Hurricane activity could be ‘near record’

NOAA’s forecasts up to 14 hurricanes


Although it hedged its bets by
using a wide range, the US National Oceanic and Atmospheric Administration
Climate Prediction Center on Thursday forecast a busier than average 2010
Atlantic hurricane season.

The range of 14 to 23 named storms
and 8 to 14 hurricanes represents above average activity even at the low end of
the forecast range. 

“The 2010 Atlantic hurricane season
outlook primarily reflects an expected set of conditions during peak months –
August through October – of the season that is very conducive to increased
Atlantic hurricane activity,” the outlook report stated.

If the hurricane season produces
anywhere near the upper end of the range, coastal areas in the Atlantic basin
could be in for a rough year.

“If this outlook holds true, this
season could be one of the more active on record,” said Jane Lubchenco,
under-secretary of commerce for oceans and atmosphere and NOAA administrator. “The
greater likelihood of storms brings an increased risk of a landfall. In short,
we urge everyone to be prepared.”

The low end of the range is very
similar to the 7 April numbers issued from noted Colorado State University
hurricane forecasters William Gray and Phil Klotzbach, who predicted 15 named
storms and eight hurricanes.  Those numbers
are expected to increase when the duo release an updated forecast next

“The numbers are going to go up
quite high,” Mr. Gray said Wednesday. “This looks like a hell of a year.”

The Climate Prediction Center also
forecast three to seven major hurricanes of Category 3 or higher, which means
with sustained wind speeds of 111 miles per hour or above.  The 2005 hurricane season featured seven
major hurricanes, a record four of which reached Category 5 strength with
sustained winds of at least 156 mph.


Part of the reason for the
increasingly gloomy forecast is the sudden collapse of El Niño, which is an
anomalous warming of sea surface temperatures in the equatorial Pacific Ocean.
The phenomenon causes upper atmospheric wind shear in the Atlantic Basin,
something that hinders hurricane formation and strengthening.  Last year’s mild hurricane season was largely
attributed to El Niño. 

Although El Niño has been forecast
to subside this year, it was not supposed to happen until late this summer, and
then only transition into what is known as an El Niño neutral condition.  However, over the past couple of months, El
Niño has faded quickly and is already transitioning into a neutral state.  Forecast models are increasingly predicting
it will transition all the way into a La Niña state by the time the peak part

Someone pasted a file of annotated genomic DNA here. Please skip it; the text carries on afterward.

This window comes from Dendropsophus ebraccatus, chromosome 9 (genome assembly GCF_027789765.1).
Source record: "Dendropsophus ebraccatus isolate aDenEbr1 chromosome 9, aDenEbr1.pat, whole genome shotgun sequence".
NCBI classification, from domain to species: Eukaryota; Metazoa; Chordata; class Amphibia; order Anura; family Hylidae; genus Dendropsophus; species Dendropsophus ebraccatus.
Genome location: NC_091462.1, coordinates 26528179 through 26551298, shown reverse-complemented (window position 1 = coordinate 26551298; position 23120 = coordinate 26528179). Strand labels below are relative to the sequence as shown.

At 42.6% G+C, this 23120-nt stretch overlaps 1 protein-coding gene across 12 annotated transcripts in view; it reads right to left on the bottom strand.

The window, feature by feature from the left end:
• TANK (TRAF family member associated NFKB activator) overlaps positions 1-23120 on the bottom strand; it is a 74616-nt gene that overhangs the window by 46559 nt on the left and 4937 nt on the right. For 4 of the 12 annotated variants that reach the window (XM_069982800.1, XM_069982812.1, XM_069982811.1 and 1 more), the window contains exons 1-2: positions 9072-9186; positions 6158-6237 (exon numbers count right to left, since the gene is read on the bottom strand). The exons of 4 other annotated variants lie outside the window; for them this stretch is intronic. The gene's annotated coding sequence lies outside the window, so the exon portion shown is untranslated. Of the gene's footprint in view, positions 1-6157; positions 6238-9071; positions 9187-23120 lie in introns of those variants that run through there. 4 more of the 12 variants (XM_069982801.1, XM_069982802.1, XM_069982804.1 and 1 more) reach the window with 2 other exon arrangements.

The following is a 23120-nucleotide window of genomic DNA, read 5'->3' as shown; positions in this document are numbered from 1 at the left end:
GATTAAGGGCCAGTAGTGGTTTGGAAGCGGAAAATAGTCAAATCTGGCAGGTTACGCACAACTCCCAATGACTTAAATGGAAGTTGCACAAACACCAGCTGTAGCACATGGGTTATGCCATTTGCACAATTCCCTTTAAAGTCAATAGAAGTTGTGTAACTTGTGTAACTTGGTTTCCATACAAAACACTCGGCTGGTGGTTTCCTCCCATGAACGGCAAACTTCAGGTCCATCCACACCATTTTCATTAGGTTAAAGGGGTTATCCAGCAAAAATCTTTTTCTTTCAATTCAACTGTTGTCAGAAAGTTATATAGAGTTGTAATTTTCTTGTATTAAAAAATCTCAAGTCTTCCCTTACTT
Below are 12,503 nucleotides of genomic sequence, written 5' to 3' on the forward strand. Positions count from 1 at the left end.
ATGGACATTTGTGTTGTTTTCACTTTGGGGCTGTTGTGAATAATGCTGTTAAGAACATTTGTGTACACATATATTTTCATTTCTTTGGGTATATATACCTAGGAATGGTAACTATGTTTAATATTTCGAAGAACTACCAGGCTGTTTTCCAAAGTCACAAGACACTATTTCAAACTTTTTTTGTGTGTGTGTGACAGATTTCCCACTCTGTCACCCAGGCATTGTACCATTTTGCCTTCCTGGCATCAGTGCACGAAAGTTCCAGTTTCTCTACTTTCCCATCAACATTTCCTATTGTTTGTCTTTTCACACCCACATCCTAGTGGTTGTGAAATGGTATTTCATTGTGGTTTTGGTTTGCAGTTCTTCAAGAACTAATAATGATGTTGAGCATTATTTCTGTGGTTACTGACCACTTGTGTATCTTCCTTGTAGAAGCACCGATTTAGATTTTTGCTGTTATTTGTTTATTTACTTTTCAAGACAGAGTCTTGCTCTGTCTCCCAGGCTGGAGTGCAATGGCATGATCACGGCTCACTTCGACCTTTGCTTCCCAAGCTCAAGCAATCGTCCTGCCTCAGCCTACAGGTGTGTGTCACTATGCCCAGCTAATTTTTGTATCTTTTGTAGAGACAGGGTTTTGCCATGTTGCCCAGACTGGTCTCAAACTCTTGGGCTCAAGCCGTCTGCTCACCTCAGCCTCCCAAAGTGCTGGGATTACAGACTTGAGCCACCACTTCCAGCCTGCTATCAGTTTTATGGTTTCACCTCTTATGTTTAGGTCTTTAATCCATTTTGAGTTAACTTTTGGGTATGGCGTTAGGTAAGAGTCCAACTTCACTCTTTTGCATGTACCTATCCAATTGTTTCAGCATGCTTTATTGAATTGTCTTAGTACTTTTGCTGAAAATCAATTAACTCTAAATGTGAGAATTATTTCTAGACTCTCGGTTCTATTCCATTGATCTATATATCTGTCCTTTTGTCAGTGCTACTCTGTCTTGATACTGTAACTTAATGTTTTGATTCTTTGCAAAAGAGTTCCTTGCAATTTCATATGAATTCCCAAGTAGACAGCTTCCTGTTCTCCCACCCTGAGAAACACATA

of the Atlantic hurricane season arrives in mid-August. The Climate Prediction
Center pointed out that La Niña contributes to reduced vertical shear over the
western tropical Atlantic.  But even if
the El Niño/Southern Oscillation neutral condition remains, the lack of
inhibiting factors from El Niño can produce a very active Atlantic hurricane
season when other conditions known to promote tropical cyclone formation are

The record-breaking 2005 hurricane
season, in which there were 28 storms and 15 hurricanes, had an El Niño that
quickly collapsed and gave way to an El Niño/Southern Oscillation neutral
condition during the hurricane season.

In addition to the collapse of El
Niño, NOAA cited record-high sea surface temperatures in the area of the
Atlantic Ocean where most tropical cyclones form, known as the Main Development
Region.  Not only are the sea surface
temperatures in the region at record highs now, they were also at record highs
in March and April.  One of the causes of
the higher sea surface temperatures is a pronounced weakening of north-easterly
trade winds, a pattern which is generally expected to continue through the
hurricane season.

A third factor cited by NOAA to
support its busy hurricane season forecast was the continuation of a
multi-decadal period of high activity in the Atlantic Basin. This period, which
began in 1995, is expected to continue this year.


The Climate Prediction Center also
forecast the hurricane season in terms of percentage chances. The outlook calls
for an 85 per cent chance of a above-normal hurricane season in terms of
activity, with a 10 per cent chance of a nearly normal season, and only a 5 per
cent chance of a below normal season.

With respect to Accumulated Cyclone
Energy, an index which accounts for intensity and duration of named storms and
hurricanes, the outlook forecast a 70 per cent chance that the 2010 season
would range between 155 per cent and 270 per cent of the median.  Any value above 175 per cent is considered
and extremely active, or hyperactive, hurricane season.


Hurricane Dean hit Cayman in August 2007.
Photo: File